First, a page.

An alternative guide to Sheffield: a crucible for left-field culture and regeneration

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With a £470m redevelopment of the city centre, a feted documentary festival and a vibrant foodie scene, the former steel-making hub is showing its true mettle

“There’s a lot of confidence in Sheffield these days,” says James O’Hara, one of the city’s leading cultural promoters. “It feels like we’re on the cusp of a new era.”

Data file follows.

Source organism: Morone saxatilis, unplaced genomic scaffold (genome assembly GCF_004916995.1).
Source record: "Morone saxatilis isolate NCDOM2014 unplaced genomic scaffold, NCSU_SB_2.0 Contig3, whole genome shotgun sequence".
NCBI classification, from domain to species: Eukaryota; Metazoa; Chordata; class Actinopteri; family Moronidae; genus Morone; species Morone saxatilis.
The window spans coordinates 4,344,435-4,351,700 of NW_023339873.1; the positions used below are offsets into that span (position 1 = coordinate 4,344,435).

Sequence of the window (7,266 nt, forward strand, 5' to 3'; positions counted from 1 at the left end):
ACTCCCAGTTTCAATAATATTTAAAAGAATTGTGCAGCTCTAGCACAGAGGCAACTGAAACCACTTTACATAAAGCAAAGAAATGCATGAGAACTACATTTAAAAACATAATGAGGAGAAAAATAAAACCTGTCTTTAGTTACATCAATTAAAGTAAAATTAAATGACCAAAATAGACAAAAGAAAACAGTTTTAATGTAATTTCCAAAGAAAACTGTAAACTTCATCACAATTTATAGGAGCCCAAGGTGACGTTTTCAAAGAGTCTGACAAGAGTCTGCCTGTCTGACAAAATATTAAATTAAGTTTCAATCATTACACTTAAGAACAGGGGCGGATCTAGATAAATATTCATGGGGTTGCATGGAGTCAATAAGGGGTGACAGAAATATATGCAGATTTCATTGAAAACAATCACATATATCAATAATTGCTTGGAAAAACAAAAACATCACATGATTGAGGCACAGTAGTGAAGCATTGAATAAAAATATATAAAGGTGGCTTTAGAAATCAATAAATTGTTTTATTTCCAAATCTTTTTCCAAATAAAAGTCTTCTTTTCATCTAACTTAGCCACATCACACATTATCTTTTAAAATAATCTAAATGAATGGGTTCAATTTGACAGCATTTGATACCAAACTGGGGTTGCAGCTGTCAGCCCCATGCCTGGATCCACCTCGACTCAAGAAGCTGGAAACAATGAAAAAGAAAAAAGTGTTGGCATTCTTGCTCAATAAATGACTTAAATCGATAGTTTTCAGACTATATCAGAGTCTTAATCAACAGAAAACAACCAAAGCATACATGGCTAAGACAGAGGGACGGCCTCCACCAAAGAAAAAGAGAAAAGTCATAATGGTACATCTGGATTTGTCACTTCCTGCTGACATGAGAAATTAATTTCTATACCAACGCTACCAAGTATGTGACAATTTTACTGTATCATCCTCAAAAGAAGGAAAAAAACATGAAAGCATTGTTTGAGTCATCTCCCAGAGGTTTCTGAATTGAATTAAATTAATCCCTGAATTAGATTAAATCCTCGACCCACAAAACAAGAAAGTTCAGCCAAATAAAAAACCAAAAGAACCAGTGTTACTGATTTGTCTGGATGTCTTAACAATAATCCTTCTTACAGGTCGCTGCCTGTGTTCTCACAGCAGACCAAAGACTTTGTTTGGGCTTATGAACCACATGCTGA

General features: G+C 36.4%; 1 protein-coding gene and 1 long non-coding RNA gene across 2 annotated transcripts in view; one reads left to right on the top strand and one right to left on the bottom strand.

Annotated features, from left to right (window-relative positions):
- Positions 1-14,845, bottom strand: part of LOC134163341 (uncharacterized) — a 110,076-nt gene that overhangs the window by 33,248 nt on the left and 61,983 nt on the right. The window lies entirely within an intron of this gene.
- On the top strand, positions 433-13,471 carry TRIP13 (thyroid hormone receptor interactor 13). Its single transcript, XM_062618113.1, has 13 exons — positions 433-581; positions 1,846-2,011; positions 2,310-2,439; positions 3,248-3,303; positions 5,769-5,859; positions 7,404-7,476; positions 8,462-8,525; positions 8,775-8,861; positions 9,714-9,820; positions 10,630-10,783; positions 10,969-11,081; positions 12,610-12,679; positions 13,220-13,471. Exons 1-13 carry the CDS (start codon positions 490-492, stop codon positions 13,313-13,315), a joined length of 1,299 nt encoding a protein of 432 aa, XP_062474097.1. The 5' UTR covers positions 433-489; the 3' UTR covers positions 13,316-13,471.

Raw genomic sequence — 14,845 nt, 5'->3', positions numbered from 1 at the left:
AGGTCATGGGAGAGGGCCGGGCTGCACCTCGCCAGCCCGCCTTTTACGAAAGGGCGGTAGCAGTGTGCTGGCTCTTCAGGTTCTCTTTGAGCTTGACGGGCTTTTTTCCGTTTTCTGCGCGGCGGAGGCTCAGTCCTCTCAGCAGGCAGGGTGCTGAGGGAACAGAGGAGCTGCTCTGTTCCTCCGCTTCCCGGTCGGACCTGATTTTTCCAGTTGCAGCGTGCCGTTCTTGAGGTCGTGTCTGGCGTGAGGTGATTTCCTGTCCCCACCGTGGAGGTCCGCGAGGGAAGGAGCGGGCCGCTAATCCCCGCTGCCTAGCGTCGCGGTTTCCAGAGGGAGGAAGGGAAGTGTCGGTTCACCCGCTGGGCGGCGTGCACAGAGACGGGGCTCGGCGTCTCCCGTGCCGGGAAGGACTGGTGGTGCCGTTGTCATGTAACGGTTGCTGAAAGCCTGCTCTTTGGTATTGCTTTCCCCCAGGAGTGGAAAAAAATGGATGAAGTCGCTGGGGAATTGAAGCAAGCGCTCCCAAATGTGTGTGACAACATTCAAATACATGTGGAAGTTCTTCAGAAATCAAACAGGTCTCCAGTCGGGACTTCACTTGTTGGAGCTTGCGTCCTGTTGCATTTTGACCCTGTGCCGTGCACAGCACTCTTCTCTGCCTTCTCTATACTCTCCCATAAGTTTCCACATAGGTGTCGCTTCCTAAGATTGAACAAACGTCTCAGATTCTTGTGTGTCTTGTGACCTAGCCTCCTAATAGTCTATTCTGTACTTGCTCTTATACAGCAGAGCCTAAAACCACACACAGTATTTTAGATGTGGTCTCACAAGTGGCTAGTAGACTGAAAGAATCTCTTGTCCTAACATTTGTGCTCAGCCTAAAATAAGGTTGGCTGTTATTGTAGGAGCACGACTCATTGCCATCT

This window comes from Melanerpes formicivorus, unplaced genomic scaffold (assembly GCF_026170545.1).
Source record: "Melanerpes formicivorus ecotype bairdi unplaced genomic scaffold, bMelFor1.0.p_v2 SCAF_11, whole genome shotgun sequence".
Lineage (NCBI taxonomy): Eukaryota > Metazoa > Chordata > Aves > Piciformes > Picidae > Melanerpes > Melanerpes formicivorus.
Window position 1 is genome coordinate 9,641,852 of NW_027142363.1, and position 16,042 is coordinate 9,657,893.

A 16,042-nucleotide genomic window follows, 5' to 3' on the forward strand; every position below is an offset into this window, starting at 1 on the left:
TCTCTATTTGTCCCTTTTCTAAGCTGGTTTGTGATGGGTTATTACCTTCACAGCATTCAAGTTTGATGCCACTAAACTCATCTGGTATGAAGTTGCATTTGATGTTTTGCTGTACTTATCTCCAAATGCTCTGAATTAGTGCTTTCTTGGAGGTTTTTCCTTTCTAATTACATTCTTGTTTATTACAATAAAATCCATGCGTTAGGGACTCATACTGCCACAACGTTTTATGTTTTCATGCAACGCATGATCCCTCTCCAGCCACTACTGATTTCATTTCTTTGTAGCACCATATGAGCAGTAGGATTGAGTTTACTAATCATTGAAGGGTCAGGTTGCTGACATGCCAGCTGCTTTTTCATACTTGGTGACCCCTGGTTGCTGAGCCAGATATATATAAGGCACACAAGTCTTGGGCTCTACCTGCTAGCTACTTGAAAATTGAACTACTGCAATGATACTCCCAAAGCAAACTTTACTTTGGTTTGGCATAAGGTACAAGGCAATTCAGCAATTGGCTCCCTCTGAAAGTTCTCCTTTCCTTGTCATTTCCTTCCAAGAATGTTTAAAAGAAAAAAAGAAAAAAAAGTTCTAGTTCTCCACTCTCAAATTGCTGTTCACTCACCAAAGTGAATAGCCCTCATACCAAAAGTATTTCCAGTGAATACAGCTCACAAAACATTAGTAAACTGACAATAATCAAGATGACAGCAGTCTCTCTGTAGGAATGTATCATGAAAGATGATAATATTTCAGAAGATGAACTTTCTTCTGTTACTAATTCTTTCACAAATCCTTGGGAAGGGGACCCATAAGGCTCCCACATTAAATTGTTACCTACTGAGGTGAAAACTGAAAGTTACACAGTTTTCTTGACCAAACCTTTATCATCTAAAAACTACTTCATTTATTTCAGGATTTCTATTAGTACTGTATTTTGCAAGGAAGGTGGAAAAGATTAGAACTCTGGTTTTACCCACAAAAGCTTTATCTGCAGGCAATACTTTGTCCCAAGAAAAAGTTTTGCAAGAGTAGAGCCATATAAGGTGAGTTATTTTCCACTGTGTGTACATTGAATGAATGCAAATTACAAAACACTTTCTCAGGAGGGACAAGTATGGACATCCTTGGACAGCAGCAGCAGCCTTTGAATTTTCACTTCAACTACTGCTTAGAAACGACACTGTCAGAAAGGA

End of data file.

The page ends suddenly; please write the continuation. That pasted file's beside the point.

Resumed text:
It’s a refrain you hear a lot in Sheffield today. Sprawled across five valleys in the foothills of the Peak District, this former steelmaking world capital, and birthplace of Arctic Monkeys, Pulp, Human League and Warp Records, has long been a cultural heavy hitter. Yet as key city centre developments such as the vast new Cambridge Street Collective food hall open their doors, a rejuvenated urban landscape is emerging. Green corridors and innovative parks wind their way round reclaimed brutalist buildings; fluid sculptures echo the city’s wiggly contoured topography and the flow of its rivers. There are areas of the city yet to be reached, but Sheffield’s vision for its post-industrial afterlife proudly leans into what makes the city distinctive.

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